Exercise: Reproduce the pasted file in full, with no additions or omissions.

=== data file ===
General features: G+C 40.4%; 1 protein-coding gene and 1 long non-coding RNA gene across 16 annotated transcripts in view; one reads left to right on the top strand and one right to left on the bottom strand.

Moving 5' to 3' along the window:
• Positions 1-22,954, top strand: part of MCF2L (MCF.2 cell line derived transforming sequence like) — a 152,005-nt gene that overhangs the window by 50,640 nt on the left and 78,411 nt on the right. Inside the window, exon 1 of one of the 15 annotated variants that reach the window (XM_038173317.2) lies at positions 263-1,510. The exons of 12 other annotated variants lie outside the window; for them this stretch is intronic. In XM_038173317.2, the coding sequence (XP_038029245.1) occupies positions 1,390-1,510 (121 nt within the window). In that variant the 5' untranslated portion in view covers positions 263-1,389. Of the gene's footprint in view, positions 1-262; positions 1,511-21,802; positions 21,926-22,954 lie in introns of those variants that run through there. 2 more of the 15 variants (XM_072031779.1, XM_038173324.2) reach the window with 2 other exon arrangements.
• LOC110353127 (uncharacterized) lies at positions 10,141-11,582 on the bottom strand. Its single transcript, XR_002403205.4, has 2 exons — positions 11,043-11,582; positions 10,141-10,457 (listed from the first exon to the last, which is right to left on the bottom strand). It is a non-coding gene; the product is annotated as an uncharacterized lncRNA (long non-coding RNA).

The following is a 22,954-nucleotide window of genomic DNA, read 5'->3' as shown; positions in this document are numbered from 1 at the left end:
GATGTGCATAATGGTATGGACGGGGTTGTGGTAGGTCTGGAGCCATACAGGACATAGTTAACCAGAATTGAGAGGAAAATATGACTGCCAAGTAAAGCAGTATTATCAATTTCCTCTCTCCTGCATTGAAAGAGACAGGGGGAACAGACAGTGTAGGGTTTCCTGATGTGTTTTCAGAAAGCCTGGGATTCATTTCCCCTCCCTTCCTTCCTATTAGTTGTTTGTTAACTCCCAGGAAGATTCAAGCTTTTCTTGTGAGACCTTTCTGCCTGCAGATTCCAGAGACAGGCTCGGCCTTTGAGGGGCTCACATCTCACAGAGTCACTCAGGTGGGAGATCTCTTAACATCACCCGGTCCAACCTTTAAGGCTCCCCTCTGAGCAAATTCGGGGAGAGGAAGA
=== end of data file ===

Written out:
General features: G+C 40.4%; 1 protein-coding gene and 1 long non-coding RNA gene across 16 annotated transcripts in view; one reads left to right on the top strand and one right to left on the bottom strand.

Moving 5' to 3' along the window:
• Positions 1-22,954, top strand: part of MCF2L (MCF.2 cell line derived transforming sequence like) — a 152,005-nt gene that overhangs the window by 50,640 nt on the left and 78,411 nt on the right. Inside the window, exon 1 of one of the 15 annotated variants that reach the window (XM_038173317.2) lies at positions 263-1,510. The exons of 12 other annotated variants lie outside the window; for them this stretch is intronic. In XM_038173317.2, the coding sequence (XP_038029245.1) occupies positions 1,390-1,510 (121 nt within the window). In that variant the 5' untranslated portion in view covers positions 263-1,389. Of the gene's footprint in view, positions 1-262; positions 1,511-21,802; positions 21,926-22,954 lie in introns of those variants that run through there. 2 more of the 15 variants (XM_072031779.1, XM_038173324.2) reach the window with 2 other exon arrangements.
• LOC110353127 (uncharacterized) lies at positions 10,141-11,582 on the bottom strand. Its single transcript, XR_002403205.4, has 2 exons — positions 11,043-11,582; positions 10,141-10,457 (listed from the first exon to the last, which is right to left on the bottom strand). It is a non-coding gene; the product is annotated as an uncharacterized lncRNA (long non-coding RNA).

The following is a 22,954-nucleotide window of genomic DNA, read 5'->3' as shown; positions in this document are numbered from 1 at the left end:
GATGTGCATAATGGTATGGACGGGGTTGTGGTAGGTCTGGAGCCATACAGGACATAGTTAACCAGAATTGAGAGGAAAATATGACTGCCAAGTAAAGCAGTATTATCAATTTCCTCTCTCCTGCATTGAAAGAGACAGGGGGAACAGACAGTGTAGGGTTTCCTGATGTGTTTTCAGAAAGCCTGGGATTCATTTCCCCTCCCTTCCTTCCTATTAGTTGTTTGTTAACTCCCAGGAAGATTCAAGCTTTTCTTGTGAGACCTTTCTGCCTGCAGATTCCAGAGACAGGCTCGGCCTTTGAGGGGCTCACATCTCACAGAGTCACTCAGGTGGGAGATCTCTTAACATCACCCGGTCCAACCTTTAAGGCTCCCCTCTGAGCAAATTCGGGGAGAGGAAGA